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Agriculture Bank starts giving fuel to farmers

The Managing Director of Agriculture Bank of South Sudan said the bank has started giving fuel to farmers in a bid to improve food production across the country.

Rual Makuei Thiang, the Managing Director of Agriculture Bank of South Sudan has confirmed to Juba Monitor that the bank spent over 17 million SSP for the purchase of fuel for three states of Upper Nile region.

He said that the over 17 million SSP was part of the 29 million SSP approved by the government.

He further stated that the remaining states of Jonglei and Maiwut are to be considered in the remaining balance of 12 million intended for the purchase of fuel for greater Bahr el Ghazal and Equatoria regions.

Thiang said the availability of fuel for farmers would help them strengthen their capacity to produce enough food for human consumption, and even for commercial purposes to reduce hiking prices in the country.

“This fuel will really help farmers to do much work in the field,” said Thiang. “It will also facilitate the operationalization farming tools and machines to cultivate various subsistence crops to improve production.”

Thiang said the Agricultural Bank together with the Ministry of Agriculture and Food Security has finished with the first phase of the project where farmers in Greater Upper Nile region benefited from fuel.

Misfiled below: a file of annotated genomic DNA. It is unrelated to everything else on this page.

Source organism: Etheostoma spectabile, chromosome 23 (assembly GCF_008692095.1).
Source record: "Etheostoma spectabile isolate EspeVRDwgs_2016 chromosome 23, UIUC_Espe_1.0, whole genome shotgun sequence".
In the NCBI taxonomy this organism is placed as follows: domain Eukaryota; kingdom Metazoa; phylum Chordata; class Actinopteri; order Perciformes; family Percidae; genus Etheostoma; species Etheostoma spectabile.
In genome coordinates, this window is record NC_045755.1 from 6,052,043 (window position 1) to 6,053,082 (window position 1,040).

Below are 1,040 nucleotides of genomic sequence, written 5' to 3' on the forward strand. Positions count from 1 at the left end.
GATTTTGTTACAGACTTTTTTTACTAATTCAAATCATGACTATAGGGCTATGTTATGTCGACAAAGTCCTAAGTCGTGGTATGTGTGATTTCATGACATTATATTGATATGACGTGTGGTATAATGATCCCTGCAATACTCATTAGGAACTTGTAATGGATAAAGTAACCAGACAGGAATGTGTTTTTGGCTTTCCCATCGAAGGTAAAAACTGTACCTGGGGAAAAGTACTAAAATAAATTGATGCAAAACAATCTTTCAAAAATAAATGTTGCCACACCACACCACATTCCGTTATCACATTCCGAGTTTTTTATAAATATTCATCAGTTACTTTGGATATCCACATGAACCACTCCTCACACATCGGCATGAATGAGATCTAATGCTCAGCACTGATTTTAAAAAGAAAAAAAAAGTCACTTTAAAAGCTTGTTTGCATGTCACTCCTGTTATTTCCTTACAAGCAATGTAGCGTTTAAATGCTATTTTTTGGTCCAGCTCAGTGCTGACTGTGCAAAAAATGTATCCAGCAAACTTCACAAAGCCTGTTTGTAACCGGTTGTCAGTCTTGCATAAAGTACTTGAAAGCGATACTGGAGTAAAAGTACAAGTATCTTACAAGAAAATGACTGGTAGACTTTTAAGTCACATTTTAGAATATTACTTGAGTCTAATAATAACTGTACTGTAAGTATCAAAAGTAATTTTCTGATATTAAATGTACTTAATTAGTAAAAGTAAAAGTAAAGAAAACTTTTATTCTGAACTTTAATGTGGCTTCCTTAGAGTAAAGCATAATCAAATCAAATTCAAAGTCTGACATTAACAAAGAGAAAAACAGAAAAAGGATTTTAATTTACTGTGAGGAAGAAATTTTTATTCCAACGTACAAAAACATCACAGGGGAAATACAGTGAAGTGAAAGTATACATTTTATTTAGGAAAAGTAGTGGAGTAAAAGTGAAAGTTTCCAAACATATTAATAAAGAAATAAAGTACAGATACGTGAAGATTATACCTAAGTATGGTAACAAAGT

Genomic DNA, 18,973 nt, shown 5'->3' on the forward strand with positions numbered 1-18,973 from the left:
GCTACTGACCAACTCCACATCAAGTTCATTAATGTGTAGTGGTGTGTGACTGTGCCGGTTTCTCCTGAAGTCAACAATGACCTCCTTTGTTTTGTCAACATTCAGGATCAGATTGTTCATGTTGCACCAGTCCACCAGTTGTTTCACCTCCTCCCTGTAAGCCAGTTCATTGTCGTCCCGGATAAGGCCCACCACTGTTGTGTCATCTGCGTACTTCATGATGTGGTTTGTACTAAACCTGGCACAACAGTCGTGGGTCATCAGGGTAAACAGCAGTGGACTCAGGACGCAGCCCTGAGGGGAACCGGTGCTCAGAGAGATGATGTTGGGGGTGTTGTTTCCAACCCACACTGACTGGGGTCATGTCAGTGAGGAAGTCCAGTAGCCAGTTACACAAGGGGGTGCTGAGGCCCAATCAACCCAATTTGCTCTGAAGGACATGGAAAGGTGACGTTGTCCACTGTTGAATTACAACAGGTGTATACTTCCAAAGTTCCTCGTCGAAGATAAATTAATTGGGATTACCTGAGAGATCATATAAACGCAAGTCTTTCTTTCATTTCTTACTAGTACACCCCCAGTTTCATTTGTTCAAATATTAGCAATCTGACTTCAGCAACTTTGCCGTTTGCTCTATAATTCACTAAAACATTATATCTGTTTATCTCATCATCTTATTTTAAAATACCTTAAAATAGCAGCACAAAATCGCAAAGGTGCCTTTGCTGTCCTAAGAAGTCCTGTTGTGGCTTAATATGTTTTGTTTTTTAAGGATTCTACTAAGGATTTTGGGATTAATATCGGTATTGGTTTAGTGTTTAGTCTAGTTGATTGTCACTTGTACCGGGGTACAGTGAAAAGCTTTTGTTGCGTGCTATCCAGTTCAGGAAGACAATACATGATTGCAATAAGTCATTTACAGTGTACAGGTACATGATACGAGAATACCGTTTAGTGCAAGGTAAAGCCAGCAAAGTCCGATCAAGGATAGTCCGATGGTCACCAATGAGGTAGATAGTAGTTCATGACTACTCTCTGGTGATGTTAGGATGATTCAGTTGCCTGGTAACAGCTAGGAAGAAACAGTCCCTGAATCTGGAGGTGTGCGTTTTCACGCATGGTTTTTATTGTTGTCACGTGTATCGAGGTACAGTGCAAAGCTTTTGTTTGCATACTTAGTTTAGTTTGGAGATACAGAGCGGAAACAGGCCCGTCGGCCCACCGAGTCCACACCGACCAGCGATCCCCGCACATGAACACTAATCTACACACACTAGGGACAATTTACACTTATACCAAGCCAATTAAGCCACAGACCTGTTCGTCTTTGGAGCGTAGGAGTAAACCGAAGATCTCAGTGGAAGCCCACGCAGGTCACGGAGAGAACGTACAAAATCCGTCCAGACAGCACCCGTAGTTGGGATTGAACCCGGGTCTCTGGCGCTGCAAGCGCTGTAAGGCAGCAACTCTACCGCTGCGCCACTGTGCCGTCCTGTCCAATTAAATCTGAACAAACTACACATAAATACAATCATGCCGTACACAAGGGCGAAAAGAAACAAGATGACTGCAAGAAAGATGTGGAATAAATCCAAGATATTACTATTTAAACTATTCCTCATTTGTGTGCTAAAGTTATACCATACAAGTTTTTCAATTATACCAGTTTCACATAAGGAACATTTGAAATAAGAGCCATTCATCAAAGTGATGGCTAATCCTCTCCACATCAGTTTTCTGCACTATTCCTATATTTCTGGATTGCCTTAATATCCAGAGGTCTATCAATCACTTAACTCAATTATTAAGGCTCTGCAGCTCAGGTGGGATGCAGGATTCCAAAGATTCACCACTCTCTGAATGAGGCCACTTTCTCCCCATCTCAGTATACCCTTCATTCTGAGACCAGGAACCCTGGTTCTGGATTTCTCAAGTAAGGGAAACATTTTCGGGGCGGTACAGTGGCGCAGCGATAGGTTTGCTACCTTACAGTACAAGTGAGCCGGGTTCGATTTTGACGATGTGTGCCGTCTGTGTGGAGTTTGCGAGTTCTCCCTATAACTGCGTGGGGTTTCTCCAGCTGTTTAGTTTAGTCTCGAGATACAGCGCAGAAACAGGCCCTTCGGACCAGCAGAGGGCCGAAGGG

He said farmers in Greater Bar el Ghazal, Greater Equatoria, Jonglei and Maiwut state will be availed with fuel as soon as Nilepet approves their request.

Thiang disclosed that the fuel delivered to farmers in Greater Upper Nile was bought from Republic of Sudan worth 17 million SSP to facilitate the operationalization of farming equipment.

He stressed the need for all farmers to continue with their work despite approach of the dry season in some regions; and that the administration together with partners are working hard to install water pumps to be used by farmers for irrigation across the country.

Thiang revealed that the government is planning a fifty-fifty approach where farmers cultivate 50 percent of their crops using rain fed farming while remaining 50 percent will be for irrigation.

He urged the people of South Sudan to stop war and embrace peace in a bit to prioritize agriculture so that hunger and poverty can be stopped.

Over 29 million South Sudanese pounds was approved by the Ministry of Finance and planning to purchase fuel for tractors to help farmers cultivate various subsistence crops to end hunger.

 

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